“How are you?” The child narrator in this board book responds with “Oh, it depends on the day.” Matte black pages feature text descriptors in white print on subsequent verso pages: “Sometimes I’m very well” and “Other times, not so much” (followed by 11 different words expressing emotions throughout the remainder of the book including sad, annoyed, angry, feeling empty, and sleepy.) On each opposing page is a face drawn with expressive facial features such as teary eyes, furrowed brows, a smiley mouth, and flushed cheeks. After working through a cycle of emotions including feeling empty inside after a crying jag and awakening from a little nap feeling better, the child answers the “How are you?” question with “I’m very well”--and follows up with “How are YOU?” This gentle story encourages young children to identify and express their emotions through words. The message? It is okay to feel strongly, and everything will be okay. Édouard Manceau lives in France. (PreS Up)
The Moon Tonight: Our Moon’s Journey Around Earth. Jung Chang-hoon. Trans. by Paige Morris. Illus. by Jang Ho. (2023). Blue Dot.
Observing Earth’s closest celestial neighbor is a common experience for cultures around the world. In this astronomy-detailed story, a father and daughter learn about the waxing and waning of the moon, its four phases (crescent, quarter, full, and new) during its 29-and-a-half-day lunar cycle, and its effect on ebb and flow tides. Astronomer Jung Chang-hoon’s lyrical and informational narrative is complemented by Jang Ho’s exquisite sepia- and gray-toned paintings on single- and double-page spreads, some with insets of illustrations and scientific descriptions in smaller print. This book is a good choice for reading in STEM classrooms as well as for curious sky-gazing families to share. Back matter includes “Things to Know About the Moon” with photos and a Korean proverb: “You’ve been waiting since the early evening to see the dawn Moon.” Jung Chang-hoon lives in South Korea; Jang Ho lives in South Korea. (PreK Up)
Some Do, Some Don’t. Dipacho. Trans. by Octavia Saenz. (2023). mineditionUS.
With a spare text and beautiful watercolor illustrations of the jabiru, the largest member of the stork family with its majestic white body and black neck with a red throat pouch, author-illustrator Dipacho explores the characteristics of families and individuals with contrasting statements such as “Some of us enjoy a crowd, and others like being alone.” The thought-provoking ending of this picture book—“Some of us fly off and follow our own paths. Actually, we all do.”—encourages conversation about the diversity of family relationships of the featured bird, the jabiru, that also applies to how humans live with each other. The informative end note about jabirus may also inspire readers to find out more about this “great stork of the New World.” Dipacho lives in Colombia. (PreK Up)
Tap! Tap! Tap!: Dance! Dance! Dance! Hervé Tullet. Trans. by Christopher Franceschelli. (2023). Chronicle.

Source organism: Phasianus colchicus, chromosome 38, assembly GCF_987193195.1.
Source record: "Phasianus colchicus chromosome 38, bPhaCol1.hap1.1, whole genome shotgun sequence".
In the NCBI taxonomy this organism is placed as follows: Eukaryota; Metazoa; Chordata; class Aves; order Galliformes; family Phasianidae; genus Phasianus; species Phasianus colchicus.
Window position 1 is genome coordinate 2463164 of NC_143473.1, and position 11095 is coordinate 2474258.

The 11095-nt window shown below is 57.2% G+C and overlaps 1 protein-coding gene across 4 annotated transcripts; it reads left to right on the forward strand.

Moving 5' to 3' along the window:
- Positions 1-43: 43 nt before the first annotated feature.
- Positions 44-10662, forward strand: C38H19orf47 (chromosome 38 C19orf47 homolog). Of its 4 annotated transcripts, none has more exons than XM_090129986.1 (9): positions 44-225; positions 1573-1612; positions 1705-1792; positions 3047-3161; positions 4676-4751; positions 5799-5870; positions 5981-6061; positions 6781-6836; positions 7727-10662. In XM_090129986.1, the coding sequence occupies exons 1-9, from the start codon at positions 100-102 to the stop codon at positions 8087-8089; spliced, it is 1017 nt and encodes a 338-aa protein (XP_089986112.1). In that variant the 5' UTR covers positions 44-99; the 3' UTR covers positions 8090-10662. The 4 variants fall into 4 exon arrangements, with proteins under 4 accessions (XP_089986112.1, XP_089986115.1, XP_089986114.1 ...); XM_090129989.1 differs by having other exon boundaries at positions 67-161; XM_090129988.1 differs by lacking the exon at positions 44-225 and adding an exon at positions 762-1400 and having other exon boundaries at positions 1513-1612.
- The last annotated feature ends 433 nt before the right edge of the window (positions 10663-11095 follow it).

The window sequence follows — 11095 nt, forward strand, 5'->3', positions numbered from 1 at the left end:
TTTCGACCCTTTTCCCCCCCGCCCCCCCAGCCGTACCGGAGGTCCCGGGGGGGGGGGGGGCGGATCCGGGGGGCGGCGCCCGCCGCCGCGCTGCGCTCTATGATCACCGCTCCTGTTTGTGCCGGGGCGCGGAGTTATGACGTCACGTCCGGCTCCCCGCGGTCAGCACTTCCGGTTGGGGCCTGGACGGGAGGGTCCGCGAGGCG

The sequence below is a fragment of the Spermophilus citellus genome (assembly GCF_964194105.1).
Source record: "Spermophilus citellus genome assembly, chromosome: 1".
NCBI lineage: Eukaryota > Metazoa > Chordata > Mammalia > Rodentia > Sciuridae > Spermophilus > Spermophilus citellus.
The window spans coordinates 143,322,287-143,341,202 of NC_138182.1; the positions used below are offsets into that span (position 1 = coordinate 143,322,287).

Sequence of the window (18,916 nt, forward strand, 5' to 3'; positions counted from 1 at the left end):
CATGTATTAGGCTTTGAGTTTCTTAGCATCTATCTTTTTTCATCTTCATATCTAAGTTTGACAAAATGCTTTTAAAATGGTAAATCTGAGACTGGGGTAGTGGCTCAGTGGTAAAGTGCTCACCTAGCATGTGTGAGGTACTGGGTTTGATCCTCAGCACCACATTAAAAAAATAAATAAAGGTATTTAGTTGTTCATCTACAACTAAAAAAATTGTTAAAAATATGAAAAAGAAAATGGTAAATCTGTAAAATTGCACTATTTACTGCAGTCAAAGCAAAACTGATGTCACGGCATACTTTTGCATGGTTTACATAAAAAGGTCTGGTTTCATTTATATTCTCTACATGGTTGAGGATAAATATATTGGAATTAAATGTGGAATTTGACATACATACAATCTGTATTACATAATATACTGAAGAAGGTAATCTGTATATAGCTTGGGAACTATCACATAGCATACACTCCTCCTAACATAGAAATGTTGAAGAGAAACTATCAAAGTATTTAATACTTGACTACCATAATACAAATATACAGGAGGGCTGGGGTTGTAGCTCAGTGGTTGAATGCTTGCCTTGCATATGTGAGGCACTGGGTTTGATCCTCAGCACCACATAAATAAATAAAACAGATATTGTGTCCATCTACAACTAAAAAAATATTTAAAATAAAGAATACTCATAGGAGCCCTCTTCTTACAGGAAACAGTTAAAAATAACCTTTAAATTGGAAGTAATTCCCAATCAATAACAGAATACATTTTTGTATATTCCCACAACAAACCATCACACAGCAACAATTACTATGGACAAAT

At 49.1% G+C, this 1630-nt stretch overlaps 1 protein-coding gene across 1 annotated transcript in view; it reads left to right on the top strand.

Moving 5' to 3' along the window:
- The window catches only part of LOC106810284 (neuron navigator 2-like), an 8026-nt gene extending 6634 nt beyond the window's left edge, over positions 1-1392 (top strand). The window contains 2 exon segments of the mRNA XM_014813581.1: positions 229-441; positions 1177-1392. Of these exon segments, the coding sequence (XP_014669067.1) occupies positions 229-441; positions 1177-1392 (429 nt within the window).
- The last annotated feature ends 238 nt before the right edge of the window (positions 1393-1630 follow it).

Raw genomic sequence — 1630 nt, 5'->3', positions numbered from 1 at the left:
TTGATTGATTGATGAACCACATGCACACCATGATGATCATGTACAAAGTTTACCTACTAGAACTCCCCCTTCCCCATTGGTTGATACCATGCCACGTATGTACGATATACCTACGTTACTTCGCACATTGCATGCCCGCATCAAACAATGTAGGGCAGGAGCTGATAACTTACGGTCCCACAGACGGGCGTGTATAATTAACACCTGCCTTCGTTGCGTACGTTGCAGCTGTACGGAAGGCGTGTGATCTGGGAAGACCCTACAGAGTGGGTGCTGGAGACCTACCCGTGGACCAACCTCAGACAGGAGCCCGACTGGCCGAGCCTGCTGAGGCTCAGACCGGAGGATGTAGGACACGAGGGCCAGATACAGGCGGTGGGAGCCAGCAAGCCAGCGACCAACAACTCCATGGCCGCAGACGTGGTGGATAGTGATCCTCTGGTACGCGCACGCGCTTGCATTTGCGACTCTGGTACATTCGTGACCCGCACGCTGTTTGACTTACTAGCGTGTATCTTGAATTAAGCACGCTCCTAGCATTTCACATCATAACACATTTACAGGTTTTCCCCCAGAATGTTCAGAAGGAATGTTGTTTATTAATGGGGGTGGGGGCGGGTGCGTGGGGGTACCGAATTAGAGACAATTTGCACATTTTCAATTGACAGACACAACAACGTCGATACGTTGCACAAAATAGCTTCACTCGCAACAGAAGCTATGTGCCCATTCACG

In his latest innovative picture book, Hervé Tullet, the creator of Press Here! (2011) and Mix It Up! (2014) and other playful interactive picture books, directs the young reader to place their hand on the blue handprint on the first page, wiggle their fingers gently to warm them up, and then explore color, form, and movement as they follow the narrator’s directions to use their hand to dance across the pages of this oversize book. After tap, tap, tapping on circles; “whooshing” in a circle around the edge of a double-page spread; making “loop the loops,” circles, and spirals by following and jumping around the bold forms in primary colors, the reader is invited to start all over again! Hervé Tullet lives in France. (PreS Up)
We Are Lions! Jens Mattsson. Trans. by B. J. Woodstein. Illus. by Jenny Lucander. (2023). Groundwood.
The child narrator tells how he and his older brother play at being lions as they hunt, stalk, and laze in a lion heap in the make-believe savannah outside their home. One day, big brother has a stomach ache, and Dad takes him to the doctor. When he returns home, young brother tries to entertain him by growling, roaring, clawing, and pouncing, but soon big brother is admitted to the hospital where his medicine makes him lose his “lion’s mane.” Young brother knows his brother does not want to be trapped by wires and tubes, so he sneaks him into a wheelchair for a hunting adventure through the hospital “savannah” until his IV gets caught on a door handle. Big brother is returned to his bed and comforted by little brother’s “Soon we’ll go hunting again.” Expressive illustrations, created with line drawings, watercolors, and digital collage, capture the touching story of a brother using imagination and love to negotiate his way through his sibling’s life-threatening illness. Jens Mattsson lives in Sweden; Jenny Lucander lives in Finland. (PreK Up)
Nancy Brashear is Professor Emeritus of English from Azusa Pacific University, in Azusa, California. Carolyn Angus is former Director of the George G. Stone Center for Children’s Books, Claremont Graduate University, in Claremont, California.
April is Drop Everything and Read (D.E.A.R.) Month, an annual celebration encouraging teachers and students in classrooms and families at home to spend at least 30 minutes each day reading for pleasure throughout the month. Consider continuing to celebrate D.E.A.R. throughout the year by reading new books, like the ones reviewed in this column, or your old favorites each day.